Further to proposed changes to Ireland’s road signage (above) giving prominence to the irish language.
Eamon Delaney writes:
One would hope that is not a sign of [Transport Minister Leo] Varadkar’s entrapment by civil service advisers, especially, when you see phoney mandarin language like ‘best international practise’ that is being used to justify it. But the reality is that he is trapped by the powerful role of the Irish language lobby which all politicians give homage to and which continues to insist on the compulsory aspect of the language, regardless of how few people are actually speaking it.
Indeed, it seems that the less that people are voluntarily speaking Irish, the more the lobby insists on its compulsory quality, like some bitter and declining religion. Thus, we even took the compulsion to Europe and managed to get Irish be made an official ‘working language’ in the EU much to the dismay of our fellow Europeans who know very well just how little it is actually used in Ireland. We used up a lot of credit with our European colleagues in Brussels, in pushing for this move by the Fianna Fail Government, according to my former diplomatic colleagues. But the Irish public wouldn’t even of aware of that. And later we really needed this credit on other, bigger EU issues. We’re a small country, after all, which doesn’t have lot of credit to begin with, so why were we wasting it on this?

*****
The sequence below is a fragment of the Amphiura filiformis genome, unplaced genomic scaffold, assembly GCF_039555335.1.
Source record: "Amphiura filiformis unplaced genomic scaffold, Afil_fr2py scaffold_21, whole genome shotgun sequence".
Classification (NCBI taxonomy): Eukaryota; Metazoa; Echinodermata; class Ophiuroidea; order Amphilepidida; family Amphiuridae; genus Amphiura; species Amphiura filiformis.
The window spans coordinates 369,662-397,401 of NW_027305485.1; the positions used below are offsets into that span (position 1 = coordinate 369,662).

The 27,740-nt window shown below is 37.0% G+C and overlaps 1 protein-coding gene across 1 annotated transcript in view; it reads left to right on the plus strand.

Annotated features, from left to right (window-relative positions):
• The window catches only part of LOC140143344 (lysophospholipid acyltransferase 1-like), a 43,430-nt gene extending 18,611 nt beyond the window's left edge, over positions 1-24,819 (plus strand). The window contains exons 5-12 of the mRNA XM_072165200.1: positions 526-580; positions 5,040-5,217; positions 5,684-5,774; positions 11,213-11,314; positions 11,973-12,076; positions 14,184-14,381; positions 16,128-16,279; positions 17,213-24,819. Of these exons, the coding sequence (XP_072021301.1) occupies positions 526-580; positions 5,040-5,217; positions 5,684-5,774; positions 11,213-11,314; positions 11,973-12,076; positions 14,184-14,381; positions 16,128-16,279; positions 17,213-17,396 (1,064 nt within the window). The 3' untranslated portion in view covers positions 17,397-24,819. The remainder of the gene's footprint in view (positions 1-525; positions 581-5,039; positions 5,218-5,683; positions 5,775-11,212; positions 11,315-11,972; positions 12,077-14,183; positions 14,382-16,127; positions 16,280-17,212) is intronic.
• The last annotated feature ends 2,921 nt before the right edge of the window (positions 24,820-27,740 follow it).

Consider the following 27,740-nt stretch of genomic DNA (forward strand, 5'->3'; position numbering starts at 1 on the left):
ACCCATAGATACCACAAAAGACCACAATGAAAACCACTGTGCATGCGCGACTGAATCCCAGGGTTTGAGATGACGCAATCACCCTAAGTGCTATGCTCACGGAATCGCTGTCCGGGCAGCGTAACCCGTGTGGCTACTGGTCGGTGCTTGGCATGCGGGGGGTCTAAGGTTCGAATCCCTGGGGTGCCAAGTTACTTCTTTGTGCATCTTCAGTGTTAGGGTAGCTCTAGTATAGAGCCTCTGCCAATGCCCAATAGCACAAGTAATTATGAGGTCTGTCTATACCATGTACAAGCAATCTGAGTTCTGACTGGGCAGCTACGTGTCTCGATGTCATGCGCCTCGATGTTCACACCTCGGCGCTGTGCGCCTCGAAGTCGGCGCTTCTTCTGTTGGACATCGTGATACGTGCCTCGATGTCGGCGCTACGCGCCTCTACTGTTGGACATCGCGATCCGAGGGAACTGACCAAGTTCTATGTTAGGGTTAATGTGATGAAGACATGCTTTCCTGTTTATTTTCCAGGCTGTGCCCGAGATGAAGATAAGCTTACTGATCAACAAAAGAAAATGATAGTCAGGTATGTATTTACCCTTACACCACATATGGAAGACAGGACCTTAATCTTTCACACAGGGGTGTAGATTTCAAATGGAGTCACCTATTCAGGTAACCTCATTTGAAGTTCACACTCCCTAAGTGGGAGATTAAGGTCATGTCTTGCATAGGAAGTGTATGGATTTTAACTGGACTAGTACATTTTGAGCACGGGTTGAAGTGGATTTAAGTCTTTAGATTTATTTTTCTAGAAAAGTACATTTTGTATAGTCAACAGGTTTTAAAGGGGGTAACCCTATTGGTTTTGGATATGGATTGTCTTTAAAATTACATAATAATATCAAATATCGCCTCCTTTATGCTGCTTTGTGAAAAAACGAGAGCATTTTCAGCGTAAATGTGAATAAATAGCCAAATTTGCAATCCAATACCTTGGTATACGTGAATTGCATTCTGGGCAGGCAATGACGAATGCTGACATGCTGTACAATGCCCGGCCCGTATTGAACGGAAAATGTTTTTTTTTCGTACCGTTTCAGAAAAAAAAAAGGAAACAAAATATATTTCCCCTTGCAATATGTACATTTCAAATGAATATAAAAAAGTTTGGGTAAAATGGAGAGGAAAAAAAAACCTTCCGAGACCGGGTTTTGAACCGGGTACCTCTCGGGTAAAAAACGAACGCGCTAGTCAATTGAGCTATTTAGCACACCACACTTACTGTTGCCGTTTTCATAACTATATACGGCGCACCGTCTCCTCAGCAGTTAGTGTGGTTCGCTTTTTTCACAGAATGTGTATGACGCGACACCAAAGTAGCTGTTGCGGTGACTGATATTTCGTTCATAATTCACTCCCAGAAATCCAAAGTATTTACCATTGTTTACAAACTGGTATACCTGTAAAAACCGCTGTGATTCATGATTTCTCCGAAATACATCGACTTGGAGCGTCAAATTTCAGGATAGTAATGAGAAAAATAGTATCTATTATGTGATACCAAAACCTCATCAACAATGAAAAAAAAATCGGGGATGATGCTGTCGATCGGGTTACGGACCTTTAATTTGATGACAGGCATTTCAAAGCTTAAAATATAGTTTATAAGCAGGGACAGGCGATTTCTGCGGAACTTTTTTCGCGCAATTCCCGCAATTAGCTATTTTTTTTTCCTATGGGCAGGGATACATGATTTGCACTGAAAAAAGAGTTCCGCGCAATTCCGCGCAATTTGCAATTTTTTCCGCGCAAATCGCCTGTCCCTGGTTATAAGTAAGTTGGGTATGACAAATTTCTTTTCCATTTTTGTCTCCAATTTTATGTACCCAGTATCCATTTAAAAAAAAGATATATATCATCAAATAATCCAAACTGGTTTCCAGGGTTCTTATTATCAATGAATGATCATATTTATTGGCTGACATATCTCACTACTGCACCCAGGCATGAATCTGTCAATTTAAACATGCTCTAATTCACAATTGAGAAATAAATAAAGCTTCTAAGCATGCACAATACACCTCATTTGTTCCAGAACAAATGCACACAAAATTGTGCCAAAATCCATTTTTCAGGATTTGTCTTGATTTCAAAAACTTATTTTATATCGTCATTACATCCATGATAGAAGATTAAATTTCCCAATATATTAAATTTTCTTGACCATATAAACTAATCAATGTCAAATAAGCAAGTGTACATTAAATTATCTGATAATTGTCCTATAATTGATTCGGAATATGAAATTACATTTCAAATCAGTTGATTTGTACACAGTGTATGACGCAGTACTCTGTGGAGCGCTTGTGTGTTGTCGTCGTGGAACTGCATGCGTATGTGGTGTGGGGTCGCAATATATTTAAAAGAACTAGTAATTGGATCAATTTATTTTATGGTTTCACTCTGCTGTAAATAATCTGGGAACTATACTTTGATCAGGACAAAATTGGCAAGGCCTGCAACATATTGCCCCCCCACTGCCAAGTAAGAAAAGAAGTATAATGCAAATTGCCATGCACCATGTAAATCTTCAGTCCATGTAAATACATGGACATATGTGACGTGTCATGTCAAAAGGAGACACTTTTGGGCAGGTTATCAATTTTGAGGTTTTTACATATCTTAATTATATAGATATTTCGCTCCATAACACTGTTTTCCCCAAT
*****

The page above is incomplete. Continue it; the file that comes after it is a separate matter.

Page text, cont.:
…But the Irish like myths, especially official Ireland. We like to pretend certain things, even when it’s not the reality. Remember all that stuff about a United Ireland, for years and years, while people were really saying that ‘goodness, we don’t really want the North and all those problems.’ But we paid lip service to the myth, just as we do with the Irish language, a fact that annoys real Irish language enthusiasts more than anyone else, incidentally. For they know that the reality is that a language is revived and thrives when it is enthusiastically embraced by actual people and not when it is imposed on a passive population through unnecessary and confusing traffic signs…
New road signs in Irish point to larger myths about Official Ireland ( Eamon delaney)
Previously: Separated At Worth